Protests Resume Across France After Macron Forced Through Contested Pension Reform

Protests Resume Across France After Macron Forced Through Contested Pension Reform

People took to the streets across France on Saturday after President Emmanuel Macron imposed an unpopular pension overhaul without a parliament vote.

Macron’s government on Thursday invoked a controversial executive power to force through the bill by decree, which is legal according to the constitution.

The move has caused outrage among the political class as well as angry protests in the street, presenting the 45-year-old leader with one of his biggest challenges less than a year into his second and final mandate.

The president has since Thursday not made any public comments on the bill to raise the retirement age from 62 to 64 or the ensuing popular discontent.

A source within his circle however told AFP on Saturday evening that he was “following developments”.

Police on Saturday banned gatherings on a key Paris square opposite parliament after two nights of unrest at the site, but protesters still rallied for a march in another part of the capital.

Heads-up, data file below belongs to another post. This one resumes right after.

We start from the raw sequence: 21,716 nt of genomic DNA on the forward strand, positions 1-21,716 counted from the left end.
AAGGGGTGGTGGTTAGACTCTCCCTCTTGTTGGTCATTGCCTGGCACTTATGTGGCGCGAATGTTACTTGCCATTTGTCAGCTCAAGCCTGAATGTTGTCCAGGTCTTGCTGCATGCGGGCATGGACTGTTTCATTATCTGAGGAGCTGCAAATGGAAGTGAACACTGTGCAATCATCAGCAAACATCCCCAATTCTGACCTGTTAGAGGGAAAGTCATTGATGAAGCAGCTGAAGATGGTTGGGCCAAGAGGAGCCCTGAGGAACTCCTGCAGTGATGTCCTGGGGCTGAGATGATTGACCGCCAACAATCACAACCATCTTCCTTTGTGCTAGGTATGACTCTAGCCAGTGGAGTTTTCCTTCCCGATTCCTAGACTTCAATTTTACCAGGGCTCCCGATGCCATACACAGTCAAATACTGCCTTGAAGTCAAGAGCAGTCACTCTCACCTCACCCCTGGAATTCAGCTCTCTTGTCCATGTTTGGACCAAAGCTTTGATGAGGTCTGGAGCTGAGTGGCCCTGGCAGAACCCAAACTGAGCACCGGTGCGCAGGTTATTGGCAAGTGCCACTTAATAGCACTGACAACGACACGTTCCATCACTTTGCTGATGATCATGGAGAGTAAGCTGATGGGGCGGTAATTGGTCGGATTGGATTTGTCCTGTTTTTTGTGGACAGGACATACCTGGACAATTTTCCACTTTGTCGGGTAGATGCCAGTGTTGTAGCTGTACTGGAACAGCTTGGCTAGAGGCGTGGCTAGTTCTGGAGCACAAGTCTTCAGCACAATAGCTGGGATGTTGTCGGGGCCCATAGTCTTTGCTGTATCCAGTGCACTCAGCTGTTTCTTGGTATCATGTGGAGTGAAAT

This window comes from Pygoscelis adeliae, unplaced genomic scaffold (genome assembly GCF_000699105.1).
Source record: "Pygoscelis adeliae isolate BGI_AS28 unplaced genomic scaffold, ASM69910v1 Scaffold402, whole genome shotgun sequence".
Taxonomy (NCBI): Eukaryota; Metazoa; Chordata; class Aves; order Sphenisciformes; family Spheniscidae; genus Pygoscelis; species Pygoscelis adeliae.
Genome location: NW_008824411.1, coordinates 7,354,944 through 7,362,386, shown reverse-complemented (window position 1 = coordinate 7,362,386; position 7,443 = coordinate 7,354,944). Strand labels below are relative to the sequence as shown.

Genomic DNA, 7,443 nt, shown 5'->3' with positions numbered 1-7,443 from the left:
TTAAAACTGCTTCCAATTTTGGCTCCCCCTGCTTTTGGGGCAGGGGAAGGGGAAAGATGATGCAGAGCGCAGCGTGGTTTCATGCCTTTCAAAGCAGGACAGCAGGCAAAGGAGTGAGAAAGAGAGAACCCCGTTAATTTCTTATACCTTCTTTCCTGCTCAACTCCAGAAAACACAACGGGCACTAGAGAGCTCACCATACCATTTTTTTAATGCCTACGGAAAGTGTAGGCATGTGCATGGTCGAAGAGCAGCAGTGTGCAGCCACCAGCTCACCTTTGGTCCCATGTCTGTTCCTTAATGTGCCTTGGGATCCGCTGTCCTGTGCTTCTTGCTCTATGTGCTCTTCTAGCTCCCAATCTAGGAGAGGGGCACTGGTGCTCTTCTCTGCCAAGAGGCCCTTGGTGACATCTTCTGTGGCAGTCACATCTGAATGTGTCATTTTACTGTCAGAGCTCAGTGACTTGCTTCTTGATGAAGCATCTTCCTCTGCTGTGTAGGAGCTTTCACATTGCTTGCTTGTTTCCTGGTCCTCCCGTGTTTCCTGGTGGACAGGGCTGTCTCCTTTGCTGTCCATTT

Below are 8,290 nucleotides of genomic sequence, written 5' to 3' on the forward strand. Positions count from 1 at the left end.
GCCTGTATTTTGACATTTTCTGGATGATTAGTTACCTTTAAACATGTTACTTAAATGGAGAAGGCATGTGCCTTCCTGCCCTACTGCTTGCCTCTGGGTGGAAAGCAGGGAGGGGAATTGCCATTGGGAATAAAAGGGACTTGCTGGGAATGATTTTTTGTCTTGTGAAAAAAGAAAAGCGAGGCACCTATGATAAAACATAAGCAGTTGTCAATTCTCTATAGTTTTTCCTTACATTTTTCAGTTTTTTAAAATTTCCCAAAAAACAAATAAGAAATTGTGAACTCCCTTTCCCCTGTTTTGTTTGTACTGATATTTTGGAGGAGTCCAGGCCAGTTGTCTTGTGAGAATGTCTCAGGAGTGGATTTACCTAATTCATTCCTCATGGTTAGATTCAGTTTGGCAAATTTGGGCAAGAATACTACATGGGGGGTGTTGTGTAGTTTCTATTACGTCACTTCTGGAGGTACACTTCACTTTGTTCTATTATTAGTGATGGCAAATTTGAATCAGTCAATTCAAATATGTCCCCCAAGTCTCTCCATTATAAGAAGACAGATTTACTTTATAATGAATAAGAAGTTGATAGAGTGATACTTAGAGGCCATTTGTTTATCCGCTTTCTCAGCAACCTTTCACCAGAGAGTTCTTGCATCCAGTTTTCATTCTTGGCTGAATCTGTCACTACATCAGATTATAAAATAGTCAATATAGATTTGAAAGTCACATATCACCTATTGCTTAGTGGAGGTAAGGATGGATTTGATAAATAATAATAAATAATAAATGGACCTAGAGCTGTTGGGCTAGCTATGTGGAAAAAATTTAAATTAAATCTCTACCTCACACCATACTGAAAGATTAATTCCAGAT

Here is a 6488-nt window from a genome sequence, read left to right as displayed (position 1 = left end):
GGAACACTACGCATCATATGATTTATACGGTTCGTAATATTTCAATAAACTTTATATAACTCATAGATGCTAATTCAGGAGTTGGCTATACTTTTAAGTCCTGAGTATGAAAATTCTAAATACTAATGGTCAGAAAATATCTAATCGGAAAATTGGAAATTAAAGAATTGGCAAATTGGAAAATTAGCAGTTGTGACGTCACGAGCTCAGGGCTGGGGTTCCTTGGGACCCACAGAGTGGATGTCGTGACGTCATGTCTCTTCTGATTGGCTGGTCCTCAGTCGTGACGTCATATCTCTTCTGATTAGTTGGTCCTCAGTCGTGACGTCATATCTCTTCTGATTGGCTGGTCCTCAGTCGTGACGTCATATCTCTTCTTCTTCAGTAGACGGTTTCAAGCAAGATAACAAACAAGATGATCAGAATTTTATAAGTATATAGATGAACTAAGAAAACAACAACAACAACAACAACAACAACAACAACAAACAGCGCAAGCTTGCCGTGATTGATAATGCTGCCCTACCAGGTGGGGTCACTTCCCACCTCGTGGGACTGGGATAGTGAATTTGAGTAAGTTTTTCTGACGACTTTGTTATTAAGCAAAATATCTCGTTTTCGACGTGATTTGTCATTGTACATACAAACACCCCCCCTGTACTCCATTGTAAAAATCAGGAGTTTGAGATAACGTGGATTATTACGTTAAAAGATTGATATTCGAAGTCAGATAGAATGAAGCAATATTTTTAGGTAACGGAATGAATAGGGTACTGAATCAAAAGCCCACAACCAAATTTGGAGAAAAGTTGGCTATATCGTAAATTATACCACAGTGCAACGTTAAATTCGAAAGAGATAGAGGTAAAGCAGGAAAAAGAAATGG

Among them, a 55-year-old woman, who only gave her surname as Allemand, said she was there because she couldn’t wait until she was 64 to retire.

“I’m already exhausted,” said the public health sector employee.

“I sit in front of a computer screen all day. My eyes hurt, my head hurts and I’ve already had two blood clots.”

‘Fed up’

Many also demonstrated in other towns and cities around the country on Saturday after regional unions called for a weekend of protests.

“We’re fed up. We feel like we’re being trampled on and no one is listening,” she said.

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